- April 9 - The White House hasn't told Americans whether President Bush drinks the tap
water on his Crawford, Texas ranch. Drinking water in his county contains
40% more arsenic than would be allowed by safeguards set by the EPA in
January and recommended by the World Health Organization. If our President
drinks arsenic, Americans would be concerned.
In addition, the White House press corps and the President's staff may want
to know what's in the water when they visit McLennan County.
Perhaps President Bush only drinks bottled water.
Perhaps he's installed a filteration system that protects himself and his
Perhaps White House physicians are monitoring his water.
The big question: Does President Bush take precautions that he said other
Americans don't deserve?
In McLennan County, home to Bush's ranch, at least five communities report
concentrations of arsenic higher than those set by the EPA in January, and
rejected by Bush in March:
-- Moores Water System: Exceeds arsenic standard by 43 percent
-- The City of Mart: Exceeds arsenic standard by 38 percent
-- MS Water Supply Corporation: Exceeds arsenic standard by 6 percent
-- E.O.L. Water Supply Corporation: Exceeds arsenic standard by 28 percent
-- Axtell Water Supply Corporation: Exceeds arsenic standard by 10 percent.
Last month, President Bush rejected scientific safeguards that would reduce
arsenic levels in drinking water. In the wake of his decision, the Sierra
Club warns him that the drinking water at his ranch may exceed the levels
set by those scientific standards. For more on Bush's failure to protect
our families from drinking arsenic, please see:
Drinking water with even low levels of arsenic can cause skin, bladder, lung and prostate cancer.
For more information, please call Allen Mattison at 202-675-7903.
FACTS ABOUT ARSENIC:
-- According to the National Academy of Sciences, long-term exposure to low
concentrations of arsenic in drinking water can lead to skin, bladder, lung
and prostate cancer. Non-cancer effects of ingesting arssenic at low
levels include cardiovascular disease diabetes, and anemia, as well as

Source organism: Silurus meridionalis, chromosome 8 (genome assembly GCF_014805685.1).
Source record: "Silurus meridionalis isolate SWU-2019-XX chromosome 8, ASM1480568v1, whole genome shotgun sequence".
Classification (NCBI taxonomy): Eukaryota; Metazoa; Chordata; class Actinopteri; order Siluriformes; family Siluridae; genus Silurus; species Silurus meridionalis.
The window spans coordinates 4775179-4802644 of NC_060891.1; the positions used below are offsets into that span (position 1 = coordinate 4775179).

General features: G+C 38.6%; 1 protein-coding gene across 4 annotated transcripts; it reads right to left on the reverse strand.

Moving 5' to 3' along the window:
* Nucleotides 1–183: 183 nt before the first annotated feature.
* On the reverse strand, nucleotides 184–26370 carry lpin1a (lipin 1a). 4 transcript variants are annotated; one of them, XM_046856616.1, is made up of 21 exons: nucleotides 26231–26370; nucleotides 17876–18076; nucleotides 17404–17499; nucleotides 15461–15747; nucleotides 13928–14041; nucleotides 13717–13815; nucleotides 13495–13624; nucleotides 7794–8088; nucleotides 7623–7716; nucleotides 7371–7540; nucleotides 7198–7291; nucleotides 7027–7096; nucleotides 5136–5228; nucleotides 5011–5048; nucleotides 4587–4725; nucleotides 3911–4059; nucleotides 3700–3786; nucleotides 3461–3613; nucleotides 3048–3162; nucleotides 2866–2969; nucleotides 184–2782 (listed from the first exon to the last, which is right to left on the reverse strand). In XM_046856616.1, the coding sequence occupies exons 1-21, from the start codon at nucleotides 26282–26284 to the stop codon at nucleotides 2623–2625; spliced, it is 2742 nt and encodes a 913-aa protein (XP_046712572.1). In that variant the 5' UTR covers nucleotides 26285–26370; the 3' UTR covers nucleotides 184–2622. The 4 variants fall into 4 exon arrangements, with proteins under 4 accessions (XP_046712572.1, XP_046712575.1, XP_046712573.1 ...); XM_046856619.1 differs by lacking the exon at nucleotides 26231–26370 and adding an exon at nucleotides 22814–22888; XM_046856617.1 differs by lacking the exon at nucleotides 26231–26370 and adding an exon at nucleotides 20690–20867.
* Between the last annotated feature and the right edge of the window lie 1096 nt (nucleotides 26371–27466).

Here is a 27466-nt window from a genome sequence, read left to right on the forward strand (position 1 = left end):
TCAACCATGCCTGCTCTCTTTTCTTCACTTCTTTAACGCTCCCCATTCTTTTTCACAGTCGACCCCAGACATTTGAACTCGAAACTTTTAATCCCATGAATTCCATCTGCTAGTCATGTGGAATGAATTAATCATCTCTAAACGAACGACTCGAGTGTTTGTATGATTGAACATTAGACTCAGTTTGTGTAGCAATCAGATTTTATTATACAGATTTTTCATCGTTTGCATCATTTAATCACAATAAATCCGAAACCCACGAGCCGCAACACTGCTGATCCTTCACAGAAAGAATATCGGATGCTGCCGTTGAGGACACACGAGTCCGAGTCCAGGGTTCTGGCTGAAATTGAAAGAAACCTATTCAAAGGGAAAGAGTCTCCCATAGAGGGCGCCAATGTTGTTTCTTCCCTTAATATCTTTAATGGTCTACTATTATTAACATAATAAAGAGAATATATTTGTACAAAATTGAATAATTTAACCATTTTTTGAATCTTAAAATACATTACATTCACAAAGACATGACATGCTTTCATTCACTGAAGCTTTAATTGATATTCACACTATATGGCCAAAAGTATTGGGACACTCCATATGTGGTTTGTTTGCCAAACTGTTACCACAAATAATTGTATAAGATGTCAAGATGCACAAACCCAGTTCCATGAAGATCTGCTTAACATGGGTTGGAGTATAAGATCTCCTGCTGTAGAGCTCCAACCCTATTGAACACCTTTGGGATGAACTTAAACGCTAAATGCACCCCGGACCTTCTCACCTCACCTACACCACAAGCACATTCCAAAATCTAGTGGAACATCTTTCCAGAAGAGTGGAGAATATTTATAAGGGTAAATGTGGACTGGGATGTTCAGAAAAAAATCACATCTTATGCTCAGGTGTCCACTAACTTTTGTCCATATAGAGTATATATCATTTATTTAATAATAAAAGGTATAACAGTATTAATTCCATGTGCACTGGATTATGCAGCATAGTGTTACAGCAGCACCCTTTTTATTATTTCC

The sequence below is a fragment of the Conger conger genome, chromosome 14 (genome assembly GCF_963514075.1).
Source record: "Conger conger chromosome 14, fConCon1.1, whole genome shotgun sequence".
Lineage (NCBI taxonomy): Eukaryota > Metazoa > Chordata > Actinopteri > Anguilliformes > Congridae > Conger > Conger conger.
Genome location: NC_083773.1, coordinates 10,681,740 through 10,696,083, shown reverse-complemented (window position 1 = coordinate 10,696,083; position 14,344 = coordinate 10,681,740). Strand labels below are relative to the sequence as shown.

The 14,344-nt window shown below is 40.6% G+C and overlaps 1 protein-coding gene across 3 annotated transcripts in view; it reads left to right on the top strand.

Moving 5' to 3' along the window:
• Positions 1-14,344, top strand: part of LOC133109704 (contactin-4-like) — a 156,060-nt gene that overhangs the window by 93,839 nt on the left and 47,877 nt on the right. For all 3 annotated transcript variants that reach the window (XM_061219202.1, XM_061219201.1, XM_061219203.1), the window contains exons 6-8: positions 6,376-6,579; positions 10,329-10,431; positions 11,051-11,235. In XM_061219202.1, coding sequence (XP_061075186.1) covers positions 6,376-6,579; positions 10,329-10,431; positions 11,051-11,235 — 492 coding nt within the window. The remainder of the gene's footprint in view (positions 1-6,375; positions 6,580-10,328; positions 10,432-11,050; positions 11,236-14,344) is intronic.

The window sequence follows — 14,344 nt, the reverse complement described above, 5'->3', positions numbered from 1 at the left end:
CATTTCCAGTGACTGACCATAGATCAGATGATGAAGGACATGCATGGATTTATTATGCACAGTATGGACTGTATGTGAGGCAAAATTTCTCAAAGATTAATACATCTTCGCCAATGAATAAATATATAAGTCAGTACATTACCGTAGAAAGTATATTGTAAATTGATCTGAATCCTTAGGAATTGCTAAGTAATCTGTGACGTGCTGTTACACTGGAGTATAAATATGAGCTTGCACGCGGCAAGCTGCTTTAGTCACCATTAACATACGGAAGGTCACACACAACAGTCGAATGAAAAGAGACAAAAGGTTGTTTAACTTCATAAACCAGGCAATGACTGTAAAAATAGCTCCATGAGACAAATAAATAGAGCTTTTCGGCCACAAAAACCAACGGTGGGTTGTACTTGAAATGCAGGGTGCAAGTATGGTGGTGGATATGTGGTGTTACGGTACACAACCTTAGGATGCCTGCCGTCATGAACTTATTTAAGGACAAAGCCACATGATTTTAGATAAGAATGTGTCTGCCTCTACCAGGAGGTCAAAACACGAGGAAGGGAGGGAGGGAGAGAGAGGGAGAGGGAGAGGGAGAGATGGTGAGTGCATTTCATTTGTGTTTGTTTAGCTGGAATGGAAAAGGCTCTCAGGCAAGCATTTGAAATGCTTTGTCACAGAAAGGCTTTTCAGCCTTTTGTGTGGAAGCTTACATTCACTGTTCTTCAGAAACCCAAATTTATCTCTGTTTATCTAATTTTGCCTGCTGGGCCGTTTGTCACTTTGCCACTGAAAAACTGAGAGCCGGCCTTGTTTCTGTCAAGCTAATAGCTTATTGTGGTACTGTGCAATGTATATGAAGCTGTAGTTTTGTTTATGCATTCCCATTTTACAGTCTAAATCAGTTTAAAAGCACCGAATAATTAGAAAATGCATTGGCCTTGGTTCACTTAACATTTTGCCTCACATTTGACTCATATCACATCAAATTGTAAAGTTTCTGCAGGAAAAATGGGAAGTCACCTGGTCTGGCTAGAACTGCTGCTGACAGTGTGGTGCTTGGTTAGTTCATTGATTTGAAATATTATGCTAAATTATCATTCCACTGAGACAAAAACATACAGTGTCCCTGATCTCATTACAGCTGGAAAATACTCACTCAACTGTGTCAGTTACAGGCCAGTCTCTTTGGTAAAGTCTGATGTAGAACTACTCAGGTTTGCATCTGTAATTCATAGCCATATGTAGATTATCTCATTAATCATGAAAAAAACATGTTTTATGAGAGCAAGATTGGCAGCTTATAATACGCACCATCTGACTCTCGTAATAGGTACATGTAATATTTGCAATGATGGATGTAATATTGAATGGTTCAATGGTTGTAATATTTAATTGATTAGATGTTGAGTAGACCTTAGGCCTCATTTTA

reproductive, developmental, immunological and neurological effects.
-- A 1999 National Academy of Science study stated that the current EPA
standard for arsenic "could easily" result in a cancer risk of 1 in 100 ---
about 10,000 times higher cancer risk than EPA would allow for carcinogens
in food for example.
-- Reducing acceptable levels of arsenic in drinking water to 10 parts per
billion will protect over 12 million Americans from increased cancer risk.
-- When U.S. EPA Administrator Christine Todd Whitman served as New
Jersey's Governor, the state's Department of Environmental Protection
recommended that homeowners whose water supply contained arsenic at half
the level set by the Clinton Administration take steps to reduce their
exposure to the poison.
U.S. GOVERNMENT ARSENIC SAFETY TIMELINE:
1942 -- Public Health Service (PHS) conducts arsenic study. This is the
science on which our current 50 parts per billion standard is based.
1962 -- PHS recommends lowering arsenic levels in drinking water to 10
1974 -- In Safe Drinking Water Act, Congress requires EPA to propose new
arsenic standards. Deadlines are missed.
1975 -- U.S. EPA sets 50 ppb standard as an "interim" measure", promising
to revise the standard promptly based on modern science.
1986 -- In Safe Drinking Water Act, Congress requires EPA to propose new
arsenic standards. Deadlines are missed.
1996 -- In Safe Drinking Water Act amendments, Congress requires EPA to
propose a new arsenic standard by Jan. 2000 and finalize it by Jan. 2001.
1999 -- National Academy of Sciences recommends revising the standard
downward "as promptly as possible."
Jan. 2001 -- After decades of regulatory development, public comment,
debate, millions of dollars in EPA research, and at least three missed
statutory deadlines (in the 1974, 1986, and 1996 Safe Drinking Water
Acts), the EPA finally issued the new 10 parts per billion standard,
matching the level set previously by the World Health Organization and the
level recommended by the U.S. Public Health Service in 1962.
March 2001 -- President Bush rejects the arsenic safety standards, saying
more studies are needed.